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Varta, the last priestess of Asti, lives alone with Lur, a telepath of the lizardfolk, in Asti’s isolated mountain retreat. Decadent Memphir has long since drifted away from the austere paths of Asti, and now the barbarians of Klem are sacking the city, and the smoke of its burning drifts up to the temple.
6,015 words, with a reading time of ~ 0.35 hours (~ 24 pages), and first published in 1948. This DRM-Free edition published by epubBooks, 2014.
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Even here, on the black terrace before the forgotten mountain retreat of Asti, it was possible to smell the dank stench of burning Memphir, to imagine that the dawn wind bore upward from the pillaged city the faint tortured cries of those whom the barbarians of Klem hunted to their prolonged death. Indeed it was time to leave–
Varta, last of the virgin Maidens of Asti, shivered. The scaled and wattled creature who crouched beside her thigh turned his reptilian head so that golden eyes met the aquamarine ones set slantingly at a faintly provocative angle in her smooth ivory face.
She nodded in answer to that unvoiced question Lur had sent into her brain, and turned toward the dark cavern which was the mouth of Asti’s last dwelling place. Once, more than a thousand years before when the walls of Memphir were young, Asti had lived among men below. But in the richness and softness which was trading Memphir, empire of empires, Asti found no place. So He and those who served Him had withdrawn to this mountain outcrop. And she, Varta, was the last, the very last to bow knee at Asti’s shrine and raise her voice in the dawn hymn–for Lur, as were all his race, was mute.
Even the loot of Memphir would not sate the shaggy headed warriors who had stormed her gates this day. The stairway to Asti’s Temple was plain enough to see and there would be those to essay the steep climb hoping to find a treasure which did not exist. For Asti was an austere God, delighting in plain walls and bare altars. His last priest had lain in the grave niches these three years, there would be none to hold that gate against intruders.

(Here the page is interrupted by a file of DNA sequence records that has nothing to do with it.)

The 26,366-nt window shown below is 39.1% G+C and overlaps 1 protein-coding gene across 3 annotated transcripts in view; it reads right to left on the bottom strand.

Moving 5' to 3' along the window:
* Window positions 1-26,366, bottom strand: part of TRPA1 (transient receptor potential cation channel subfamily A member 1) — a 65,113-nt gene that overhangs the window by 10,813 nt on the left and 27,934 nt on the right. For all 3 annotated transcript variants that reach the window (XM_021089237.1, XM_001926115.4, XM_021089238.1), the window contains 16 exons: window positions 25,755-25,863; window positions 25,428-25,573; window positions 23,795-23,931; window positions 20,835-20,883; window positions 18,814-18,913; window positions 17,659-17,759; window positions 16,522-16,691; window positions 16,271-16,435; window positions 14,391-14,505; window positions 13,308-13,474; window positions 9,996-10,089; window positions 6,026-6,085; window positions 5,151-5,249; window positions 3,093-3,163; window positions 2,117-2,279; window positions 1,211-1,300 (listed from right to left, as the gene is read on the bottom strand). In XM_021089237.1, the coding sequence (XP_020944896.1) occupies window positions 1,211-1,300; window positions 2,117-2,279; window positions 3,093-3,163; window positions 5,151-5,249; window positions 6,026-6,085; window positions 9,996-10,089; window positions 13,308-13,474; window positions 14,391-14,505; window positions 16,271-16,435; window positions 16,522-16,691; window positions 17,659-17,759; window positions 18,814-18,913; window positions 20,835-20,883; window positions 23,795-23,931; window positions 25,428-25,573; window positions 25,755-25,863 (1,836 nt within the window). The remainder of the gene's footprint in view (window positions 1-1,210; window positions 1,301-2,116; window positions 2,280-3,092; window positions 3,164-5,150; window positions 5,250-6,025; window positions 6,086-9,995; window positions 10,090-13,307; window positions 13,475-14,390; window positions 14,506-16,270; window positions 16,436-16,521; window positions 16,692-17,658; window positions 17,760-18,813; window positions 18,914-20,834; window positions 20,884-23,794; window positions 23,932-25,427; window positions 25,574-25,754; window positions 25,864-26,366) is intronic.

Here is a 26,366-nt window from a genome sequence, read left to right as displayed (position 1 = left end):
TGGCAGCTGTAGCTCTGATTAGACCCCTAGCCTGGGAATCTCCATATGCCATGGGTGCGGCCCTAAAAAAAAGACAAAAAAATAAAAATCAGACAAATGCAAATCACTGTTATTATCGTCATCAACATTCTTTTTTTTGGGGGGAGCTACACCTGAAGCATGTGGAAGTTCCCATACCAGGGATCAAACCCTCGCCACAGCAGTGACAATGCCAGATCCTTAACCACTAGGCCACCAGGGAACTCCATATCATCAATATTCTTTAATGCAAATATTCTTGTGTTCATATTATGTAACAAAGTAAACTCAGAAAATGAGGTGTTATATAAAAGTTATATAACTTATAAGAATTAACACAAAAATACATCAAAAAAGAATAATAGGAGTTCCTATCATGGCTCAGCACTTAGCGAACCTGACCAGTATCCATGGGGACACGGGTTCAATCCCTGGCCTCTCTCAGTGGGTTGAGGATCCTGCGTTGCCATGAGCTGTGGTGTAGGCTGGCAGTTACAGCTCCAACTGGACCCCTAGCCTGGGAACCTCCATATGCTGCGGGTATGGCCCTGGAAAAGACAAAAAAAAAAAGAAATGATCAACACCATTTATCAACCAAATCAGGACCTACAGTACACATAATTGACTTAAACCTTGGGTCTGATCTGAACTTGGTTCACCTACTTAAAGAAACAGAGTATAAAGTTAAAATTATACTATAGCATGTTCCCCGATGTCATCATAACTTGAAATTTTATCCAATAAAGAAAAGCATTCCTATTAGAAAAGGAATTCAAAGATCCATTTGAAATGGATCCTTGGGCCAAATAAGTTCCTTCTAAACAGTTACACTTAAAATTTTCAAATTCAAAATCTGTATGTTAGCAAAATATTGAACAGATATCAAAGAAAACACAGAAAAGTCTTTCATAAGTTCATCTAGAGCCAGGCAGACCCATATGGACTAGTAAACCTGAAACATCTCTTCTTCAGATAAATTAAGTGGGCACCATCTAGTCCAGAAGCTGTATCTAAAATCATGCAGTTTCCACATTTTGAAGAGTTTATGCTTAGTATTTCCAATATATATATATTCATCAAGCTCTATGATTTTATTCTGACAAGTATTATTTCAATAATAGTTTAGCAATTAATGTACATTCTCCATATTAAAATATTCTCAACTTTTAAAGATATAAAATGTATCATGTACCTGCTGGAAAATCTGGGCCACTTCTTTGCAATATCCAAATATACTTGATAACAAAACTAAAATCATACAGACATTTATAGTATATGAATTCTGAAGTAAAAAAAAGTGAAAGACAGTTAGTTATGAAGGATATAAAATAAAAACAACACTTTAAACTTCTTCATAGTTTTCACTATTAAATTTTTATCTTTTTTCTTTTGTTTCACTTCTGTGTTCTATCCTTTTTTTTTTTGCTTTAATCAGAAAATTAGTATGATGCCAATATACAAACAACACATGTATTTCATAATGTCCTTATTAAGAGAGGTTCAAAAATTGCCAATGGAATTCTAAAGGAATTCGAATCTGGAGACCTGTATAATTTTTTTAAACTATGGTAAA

Varta passed between tall, uncarved pillars, Lur padding beside her, his spine mane erect, the talons on his forefeet clicking on the stone in steady rhythm. So they came into the innermost shrine of Asti and there Varta made graceful obeisance to the great cowled and robed figure which sat enthroned, its hidden eyes focused upon its own outstretched hand.
And above the flattened palm of that wide hand hung suspended in space the round orange-red sun ball which was twin to the sun that lighted Erb. Around the miniature sun swung in their orbits the four worlds of the system, each obeying the laws of space, even as did the planets they represented.
“Memphir has fallen,” Varta’s voice sounded rusty in her own ears. She had spoken so seldom during the last lonely months. “Evil has risen to overwhelm our world, even as it was prophesied in Your Revelations, O, Ruler of Worlds and Maker of Destiny. Therefore, obeying the order given of old, I would depart from this, Thy house. Suffer me now to fulfill the Law–”
Three times she prostrated her slim body on the stones at the foot of Asti’s judgment chair. Then she arose and, with the confidence of a child in its father, she laid her hand palm upward upon the outstretched hand of Asti. Beneath her flesh the stone was not cold and hard, but seemed to have an inner heat, even as might a human hand. For a long moment she stood so and then she raised her hand slowly, carefully, as if within its slight hollow she cupped something precious.
And, as she drew her hand away from the grasp of Asti, the tiny sun and its planets followed, spinning now above her palm as they had above the statue’s. But out of the cowled figure some virtue had departed with the going of the miniature solar system; it was now but a carving of stone. And Varta did not look at it again as she passed behind its bulk to seek a certain place in the temple wall, known to her from much reading of the old records.
Having found the stone she sought, she moved her hand in a certain pattern before it so that the faint radiance streaming from the tiny sun, gleamed on the grayness of the wall. There was a grating, as from metal long unused, and a block fell back, opening a narrow door to them.
Before she stepped within, the priestess lifted her hand above her head and when she withdrew it, the sun and planets remained to form a diadem just above the intricate braiding of her dull red hair. As she moved into the secret way, the five orbs swung with her, and in the darkness there the sun glowed richly, sending out a light to guide their feet.
They were at the top of a stairway and the hollow clang of the stone as it moved back into place behind them echoed through a gulf which seemed endless. But that too was as the chronicles had said and Varta knew no fear.